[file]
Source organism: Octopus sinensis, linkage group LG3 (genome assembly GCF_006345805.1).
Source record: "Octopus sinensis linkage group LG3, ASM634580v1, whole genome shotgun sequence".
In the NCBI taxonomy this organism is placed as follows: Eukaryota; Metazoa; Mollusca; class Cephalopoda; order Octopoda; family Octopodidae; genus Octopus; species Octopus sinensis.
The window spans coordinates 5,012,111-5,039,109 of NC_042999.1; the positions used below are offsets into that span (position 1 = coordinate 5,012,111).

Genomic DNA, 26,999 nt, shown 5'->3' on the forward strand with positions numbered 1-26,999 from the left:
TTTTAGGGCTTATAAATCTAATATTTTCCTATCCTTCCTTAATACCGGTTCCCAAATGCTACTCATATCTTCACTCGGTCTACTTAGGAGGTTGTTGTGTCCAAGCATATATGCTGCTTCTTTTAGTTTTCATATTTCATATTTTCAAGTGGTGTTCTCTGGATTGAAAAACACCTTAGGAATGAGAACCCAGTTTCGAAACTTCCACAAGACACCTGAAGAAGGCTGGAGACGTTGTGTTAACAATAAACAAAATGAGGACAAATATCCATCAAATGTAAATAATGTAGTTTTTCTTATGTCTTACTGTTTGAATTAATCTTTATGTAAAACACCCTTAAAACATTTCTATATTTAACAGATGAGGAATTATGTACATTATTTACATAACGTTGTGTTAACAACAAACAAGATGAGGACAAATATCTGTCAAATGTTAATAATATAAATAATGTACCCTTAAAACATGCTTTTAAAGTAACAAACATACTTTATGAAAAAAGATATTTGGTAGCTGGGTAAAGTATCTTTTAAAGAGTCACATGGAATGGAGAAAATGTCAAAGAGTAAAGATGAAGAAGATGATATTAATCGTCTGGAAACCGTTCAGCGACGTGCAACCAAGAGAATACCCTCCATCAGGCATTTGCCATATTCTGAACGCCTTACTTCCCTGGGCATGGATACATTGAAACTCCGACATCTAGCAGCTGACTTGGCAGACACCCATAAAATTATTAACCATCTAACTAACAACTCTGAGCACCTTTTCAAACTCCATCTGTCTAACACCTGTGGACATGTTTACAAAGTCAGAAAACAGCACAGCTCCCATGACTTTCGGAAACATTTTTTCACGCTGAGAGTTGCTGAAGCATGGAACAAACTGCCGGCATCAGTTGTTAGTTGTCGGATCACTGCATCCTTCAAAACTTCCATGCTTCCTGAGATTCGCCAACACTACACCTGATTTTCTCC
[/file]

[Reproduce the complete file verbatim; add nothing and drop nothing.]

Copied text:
Source organism: Octopus sinensis, linkage group LG3 (genome assembly GCF_006345805.1).
Source record: "Octopus sinensis linkage group LG3, ASM634580v1, whole genome shotgun sequence".
In the NCBI taxonomy this organism is placed as follows: Eukaryota; Metazoa; Mollusca; class Cephalopoda; order Octopoda; family Octopodidae; genus Octopus; species Octopus sinensis.
The window spans coordinates 5,012,111-5,039,109 of NC_042999.1; the positions used below are offsets into that span (position 1 = coordinate 5,012,111).

Genomic DNA, 26,999 nt, shown 5'->3' on the forward strand with positions numbered 1-26,999 from the left:
TTTTAGGGCTTATAAATCTAATATTTTCCTATCCTTCCTTAATACCGGTTCCCAAATGCTACTCATATCTTCACTCGGTCTACTTAGGAGGTTGTTGTGTCCAAGCATATATGCTGCTTCTTTTAGTTTTCATATTTCATATTTTCAAGTGGTGTTCTCTGGATTGAAAAACACCTTAGGAATGAGAACCCAGTTTCGAAACTTCCACAAGACACCTGAAGAAGGCTGGAGACGTTGTGTTAACAATAAACAAAATGAGGACAAATATCCATCAAATGTAAATAATGTAGTTTTTCTTATGTCTTACTGTTTGAATTAATCTTTATGTAAAACACCCTTAAAACATTTCTATATTTAACAGATGAGGAATTATGTACATTATTTACATAACGTTGTGTTAACAACAAACAAGATGAGGACAAATATCTGTCAAATGTTAATAATATAAATAATGTACCCTTAAAACATGCTTTTAAAGTAACAAACATACTTTATGAAAAAAGATATTTGGTAGCTGGGTAAAGTATCTTTTAAAGAGTCACATGGAATGGAGAAAATGTCAAAGAGTAAAGATGAAGAAGATGATATTAATCGTCTGGAAACCGTTCAGCGACGTGCAACCAAGAGAATACCCTCCATCAGGCATTTGCCATATTCTGAACGCCTTACTTCCCTGGGCATGGATACATTGAAACTCCGACATCTAGCAGCTGACTTGGCAGACACCCATAAAATTATTAACCATCTAACTAACAACTCTGAGCACCTTTTCAAACTCCATCTGTCTAACACCTGTGGACATGTTTACAAAGTCAGAAAACAGCACAGCTCCCATGACTTTCGGAAACATTTTTTCACGCTGAGAGTTGCTGAAGCATGGAACAAACTGCCGGCATCAGTTGTTAGTTGTCGGATCACTGCATCCTTCAAAACTTCCATGCTTCCTGAGATTCGCCAACACTACACCTGATTTTCTCC